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Young People Aged 12 to 15 to be Offered Covid-19 Vaccine

People aged 12-15 in Northern Ireland will be offered a first dose of COVID-19 vaccine shortly.

This move follows the unanimous advice to ministers from the four UK Chief Medical Officers.

Health Minister Robin Swann said: “I have carefully considered the advice provided by the four UK Chief Medical Officers and have accepted their recommendation to expand the vaccination programme to all those aged 12-15. This move will help protect young people from catching COVID-19 and is expected to prevent disruption in schools by reducing transmission.”

In line with the recommendation of the independent Joint Committee on Vaccination and Immunisation (JCVI), the government sought the views of the four UK CMOs on the wider issues that are relevant to the health of children.  All those aged 12 to 15 in Northern Ireland will now be offered one dose of the Pfizer/BioNTech COVID-19 vaccine and parental consent will be sought prior to vaccination. For those who are part of an ‘at risk’ group, they will receive two doses, eight weeks apart, in line with JCVI advice.

The government has accepted the advice of the four UK CMOs and the HSC is preparing to deliver the programme which is expected to be a schools-based vaccination programme, which is the successful model used for vaccinations including for HPV and the annual flu programme. They will be supported by GPs where necessary. Consent forms for vaccination will begin to be distributed via schools shortly.

Most school-aged children aged 12 to 15 are expected to will primarily receive their COVID-19 vaccination in their school with alternative provision for those who are home schooled or in secure services.

The Minister concluded: “I thank the UK Chief Medical Officers for their expert advice. Our healthcare system stands ready to extend the vaccination programme to this group with the same dedication and urgency that they have delivered all other parts of the vaccination programme.”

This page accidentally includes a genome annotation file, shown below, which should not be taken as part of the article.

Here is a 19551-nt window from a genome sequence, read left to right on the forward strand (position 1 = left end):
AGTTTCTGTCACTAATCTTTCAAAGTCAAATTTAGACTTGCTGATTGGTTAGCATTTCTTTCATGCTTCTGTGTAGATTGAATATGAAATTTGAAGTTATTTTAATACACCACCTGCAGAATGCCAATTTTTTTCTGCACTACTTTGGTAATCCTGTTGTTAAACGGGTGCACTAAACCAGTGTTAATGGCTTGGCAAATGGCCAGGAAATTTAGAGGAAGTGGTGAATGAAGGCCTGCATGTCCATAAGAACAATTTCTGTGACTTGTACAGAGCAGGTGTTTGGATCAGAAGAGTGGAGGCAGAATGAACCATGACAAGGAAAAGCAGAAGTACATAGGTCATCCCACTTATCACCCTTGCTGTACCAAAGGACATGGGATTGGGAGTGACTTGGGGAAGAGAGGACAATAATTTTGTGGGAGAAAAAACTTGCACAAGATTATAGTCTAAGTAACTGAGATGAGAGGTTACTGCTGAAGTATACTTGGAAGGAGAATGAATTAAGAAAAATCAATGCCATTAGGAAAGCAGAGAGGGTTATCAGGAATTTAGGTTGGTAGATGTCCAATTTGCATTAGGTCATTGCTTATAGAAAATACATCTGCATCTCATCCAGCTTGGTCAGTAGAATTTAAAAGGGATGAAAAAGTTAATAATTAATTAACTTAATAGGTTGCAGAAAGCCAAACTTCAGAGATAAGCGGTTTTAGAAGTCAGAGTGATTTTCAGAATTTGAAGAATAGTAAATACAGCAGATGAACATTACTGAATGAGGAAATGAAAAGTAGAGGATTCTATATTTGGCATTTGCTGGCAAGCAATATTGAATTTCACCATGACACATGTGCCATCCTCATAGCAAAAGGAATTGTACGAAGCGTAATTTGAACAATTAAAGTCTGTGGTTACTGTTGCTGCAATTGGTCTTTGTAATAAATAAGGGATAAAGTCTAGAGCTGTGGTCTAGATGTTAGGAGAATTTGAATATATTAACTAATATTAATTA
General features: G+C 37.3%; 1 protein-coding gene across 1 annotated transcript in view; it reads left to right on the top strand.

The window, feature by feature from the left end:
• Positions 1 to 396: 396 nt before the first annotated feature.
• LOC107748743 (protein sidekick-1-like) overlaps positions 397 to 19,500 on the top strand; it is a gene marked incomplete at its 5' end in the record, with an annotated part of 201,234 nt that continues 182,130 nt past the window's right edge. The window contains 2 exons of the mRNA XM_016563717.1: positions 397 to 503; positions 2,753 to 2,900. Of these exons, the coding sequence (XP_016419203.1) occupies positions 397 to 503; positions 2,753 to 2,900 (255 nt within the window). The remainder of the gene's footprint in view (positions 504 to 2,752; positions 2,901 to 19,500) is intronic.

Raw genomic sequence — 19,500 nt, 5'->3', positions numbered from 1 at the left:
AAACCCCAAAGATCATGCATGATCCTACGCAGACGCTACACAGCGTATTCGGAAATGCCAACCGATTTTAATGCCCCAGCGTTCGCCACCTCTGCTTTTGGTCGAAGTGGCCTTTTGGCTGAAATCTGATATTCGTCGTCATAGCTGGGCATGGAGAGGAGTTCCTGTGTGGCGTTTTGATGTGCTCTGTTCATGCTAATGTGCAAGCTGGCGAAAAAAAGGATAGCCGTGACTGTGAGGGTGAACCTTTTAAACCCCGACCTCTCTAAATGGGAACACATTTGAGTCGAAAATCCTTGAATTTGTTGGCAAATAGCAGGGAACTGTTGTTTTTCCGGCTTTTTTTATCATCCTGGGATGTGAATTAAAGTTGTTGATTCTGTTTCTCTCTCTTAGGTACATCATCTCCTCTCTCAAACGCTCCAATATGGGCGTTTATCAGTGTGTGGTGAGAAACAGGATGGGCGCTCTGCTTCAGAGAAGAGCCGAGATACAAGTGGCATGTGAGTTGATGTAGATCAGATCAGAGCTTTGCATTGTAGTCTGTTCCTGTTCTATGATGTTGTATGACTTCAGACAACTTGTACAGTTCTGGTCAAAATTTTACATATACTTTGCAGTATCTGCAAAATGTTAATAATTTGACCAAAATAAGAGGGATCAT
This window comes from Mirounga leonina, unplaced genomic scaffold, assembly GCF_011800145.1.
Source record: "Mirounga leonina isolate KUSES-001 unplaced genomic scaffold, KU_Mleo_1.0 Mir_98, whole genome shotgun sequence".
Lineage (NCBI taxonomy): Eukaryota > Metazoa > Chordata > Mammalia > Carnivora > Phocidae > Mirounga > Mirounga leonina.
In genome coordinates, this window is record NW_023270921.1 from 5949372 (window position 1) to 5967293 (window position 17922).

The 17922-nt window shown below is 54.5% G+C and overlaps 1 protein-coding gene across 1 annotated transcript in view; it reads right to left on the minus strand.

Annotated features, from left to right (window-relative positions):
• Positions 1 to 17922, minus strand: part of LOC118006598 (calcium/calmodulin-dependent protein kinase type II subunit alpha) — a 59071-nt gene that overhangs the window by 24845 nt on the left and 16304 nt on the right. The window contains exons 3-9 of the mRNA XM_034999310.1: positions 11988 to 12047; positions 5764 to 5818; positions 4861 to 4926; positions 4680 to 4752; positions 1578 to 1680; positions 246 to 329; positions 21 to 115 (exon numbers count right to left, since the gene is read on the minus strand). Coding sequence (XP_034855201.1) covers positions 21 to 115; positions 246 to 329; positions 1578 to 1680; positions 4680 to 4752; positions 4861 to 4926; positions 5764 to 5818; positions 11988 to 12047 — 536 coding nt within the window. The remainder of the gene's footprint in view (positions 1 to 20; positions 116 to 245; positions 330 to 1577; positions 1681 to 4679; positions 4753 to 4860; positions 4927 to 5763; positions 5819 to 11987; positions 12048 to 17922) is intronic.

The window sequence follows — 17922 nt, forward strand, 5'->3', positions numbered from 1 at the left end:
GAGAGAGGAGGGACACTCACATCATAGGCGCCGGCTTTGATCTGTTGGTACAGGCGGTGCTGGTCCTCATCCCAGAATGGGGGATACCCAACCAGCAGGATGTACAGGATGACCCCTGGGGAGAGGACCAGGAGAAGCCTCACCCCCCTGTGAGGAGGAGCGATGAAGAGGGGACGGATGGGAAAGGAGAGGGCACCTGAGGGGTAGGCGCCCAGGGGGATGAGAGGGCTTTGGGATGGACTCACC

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Still fighting for Equality: 40 Years on From Decriminalisation

Today marks the 40th anniversary of court decision of Dudgeon v the United Kingdom. This significant decision paved the way to the UK Parliament decriminalising sexual acts between men in 1982 and was the first time that a complaint about sexual orientation discrimination reached the ECHR. This decision changed the lives for many LGBTQIA+ people in Northern Ireland and it is important that we mark this event. 

Speaking on the anniversary Aisling Twomey, Policy and Advocacy Manager with The Rainbow Project said “We owe a lot to our LGBTQIA+ pioneers such as Jeff and others, who when campaigning for decriminalisation (of homosexuality) were routinely rounded up, questioned and had their homes raided.”

“While Northern Ireland has changed significantly within the last 40 years, there are still many inequalities experienced by LGBTQIA+ people and a lack of visibility of LGBTQIA+ people in public life. LGBTQIA+ People are still afraid to hold their loved one’s hand in public and feel they need to change their behaviour in public to avoid possibly being targeted for their sexual orientation and gender identity. Fears of violence, intimidation and harassment remain a reality for many lesbian, gay, bisexual, trans, queer, intersex and asexual people across Northern Ireland and beyond.”

“Despite significant barriers to equality in NI, we must recognise the substantial change that has been achieved. Through effective campaigning and non-stop advocacy by the LGBTQIA+ community we have seen changes to adoption regulations in 2013, the introduction of the disregard process for historical convictions in 2016, reforms to the blood ban in 2017 & 2020 and the introduction of Equal Marriage in 2020.”